He Devil and She Devil Mountains


Finding a secret trail and traversing two peaks: He Devil and She Devil, in the Seven Devils range of Idaho

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It's a long drive to Heaven's Gate even from McCall. But it was a beautiful day and we were exhilarated as usual to be in the mountains together, and especially to explore new terrain.

The fisherman's trail into Sheep Lake had a reputation. One that kept us on edge until we completed our first traverse on it. Nevertheless, when we first spotted the lake, it was breathtaking.


As we continued around the ridge, it only got better. Soon we were able to identify both She Devil on the left and He Devil on the right.

We went around the north side of the lake, then climbed up over a ridge on our way to the west shoulder of He Devil, on the right horizon.

There was scree, and then a boulder field. Art found a sunny spot to take a break from the hard work.

We were quickly up He Devil. Then came the descent. Going down something you haven't climbed is always a bit dicey. Even more so when it's rated Class IV and the way is not clear. We spotted a cairn down a nasty looking gully, swallowed hard, and headed down.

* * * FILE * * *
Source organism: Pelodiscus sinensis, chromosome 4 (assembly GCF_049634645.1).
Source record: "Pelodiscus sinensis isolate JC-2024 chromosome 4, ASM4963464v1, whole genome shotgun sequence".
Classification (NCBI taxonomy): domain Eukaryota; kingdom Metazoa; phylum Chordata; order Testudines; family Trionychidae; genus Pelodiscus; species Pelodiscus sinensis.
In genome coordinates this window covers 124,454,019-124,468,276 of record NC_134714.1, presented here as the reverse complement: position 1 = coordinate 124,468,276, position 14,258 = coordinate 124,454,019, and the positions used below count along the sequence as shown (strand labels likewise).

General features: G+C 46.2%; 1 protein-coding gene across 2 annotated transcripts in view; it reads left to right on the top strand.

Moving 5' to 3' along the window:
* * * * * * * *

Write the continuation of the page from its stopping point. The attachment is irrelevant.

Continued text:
The entire way it seemed like we were going to get treed. It was steep and loose, so while one climbed, the other stayed still in a protected area to avoid dropping rocks on each other. Much to our amazement, the whole thing worked. No route is drawn on the steep face here as we couldn't easily identify where we had been.

Then we made our way across the saddle and climbed the steep flank of She Devil. Although at times it looked like we were going to be rebuffed, it really wasn't a bad climb.

We enjoyed the lengthy summit register on She Devil. Knowing the descent involved a long rocky gully, neither of us removed our helmets.

The gully is truly remarkable. It's over 1,000' in elevation, with almost no solid rock anywhere.

From the bottom of the gully, we took the short cut around the south side of Sheep Lake.

Then it was time to head back out on the trail. Going back wasn't nearly as exciting as going in, if for no other reason than we knew it was possible.
The trail does have its moments. In several places it traverses steep dirt gullies with no sign of stability. A slip here, or a small cave-in of "trail", and you could go for quite a ride.

Mr. Natural Home | 2001 | Back to top of page | Questions :: e-mail to splattski